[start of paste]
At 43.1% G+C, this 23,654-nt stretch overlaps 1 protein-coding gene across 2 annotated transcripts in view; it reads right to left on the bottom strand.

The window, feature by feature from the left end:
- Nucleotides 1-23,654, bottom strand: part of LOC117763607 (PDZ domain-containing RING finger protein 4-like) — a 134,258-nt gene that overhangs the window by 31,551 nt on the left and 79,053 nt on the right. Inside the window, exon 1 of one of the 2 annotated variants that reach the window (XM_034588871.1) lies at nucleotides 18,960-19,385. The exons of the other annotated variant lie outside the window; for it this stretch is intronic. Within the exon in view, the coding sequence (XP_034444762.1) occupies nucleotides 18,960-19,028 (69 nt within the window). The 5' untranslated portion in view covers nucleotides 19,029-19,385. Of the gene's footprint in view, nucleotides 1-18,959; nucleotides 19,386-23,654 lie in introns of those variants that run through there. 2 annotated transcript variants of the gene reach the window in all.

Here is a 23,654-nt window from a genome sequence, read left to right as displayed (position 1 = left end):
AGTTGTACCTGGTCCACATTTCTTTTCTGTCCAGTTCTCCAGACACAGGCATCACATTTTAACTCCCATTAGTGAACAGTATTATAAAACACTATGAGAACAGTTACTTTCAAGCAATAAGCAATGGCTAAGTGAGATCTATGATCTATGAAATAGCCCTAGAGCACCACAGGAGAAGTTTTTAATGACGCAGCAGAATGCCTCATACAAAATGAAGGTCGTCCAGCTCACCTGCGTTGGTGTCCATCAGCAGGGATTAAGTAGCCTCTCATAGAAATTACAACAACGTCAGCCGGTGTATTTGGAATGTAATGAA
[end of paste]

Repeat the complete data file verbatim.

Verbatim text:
At 43.1% G+C, this 23,654-nt stretch overlaps 1 protein-coding gene across 2 annotated transcripts in view; it reads right to left on the bottom strand.

The window, feature by feature from the left end:
- Nucleotides 1-23,654, bottom strand: part of LOC117763607 (PDZ domain-containing RING finger protein 4-like) — a 134,258-nt gene that overhangs the window by 31,551 nt on the left and 79,053 nt on the right. Inside the window, exon 1 of one of the 2 annotated variants that reach the window (XM_034588871.1) lies at nucleotides 18,960-19,385. The exons of the other annotated variant lie outside the window; for it this stretch is intronic. Within the exon in view, the coding sequence (XP_034444762.1) occupies nucleotides 18,960-19,028 (69 nt within the window). The 5' untranslated portion in view covers nucleotides 19,029-19,385. Of the gene's footprint in view, nucleotides 1-18,959; nucleotides 19,386-23,654 lie in introns of those variants that run through there. 2 annotated transcript variants of the gene reach the window in all.

Here is a 23,654-nt window from a genome sequence, read left to right as displayed (position 1 = left end):
AGTTGTACCTGGTCCACATTTCTTTTCTGTCCAGTTCTCCAGACACAGGCATCACATTTTAACTCCCATTAGTGAACAGTATTATAAAACACTATGAGAACAGTTACTTTCAAGCAATAAGCAATGGCTAAGTGAGATCTATGATCTATGAAATAGCCCTAGAGCACCACAGGAGAAGTTTTTAATGACGCAGCAGAATGCCTCATACAAAATGAAGGTCGTCCAGCTCACCTGCGTTGGTGTCCATCAGCAGGGATTAAGTAGCCTCTCATAGAAATTACAACAACGTCAGCCGGTGTATTTGGAATGTAATGAA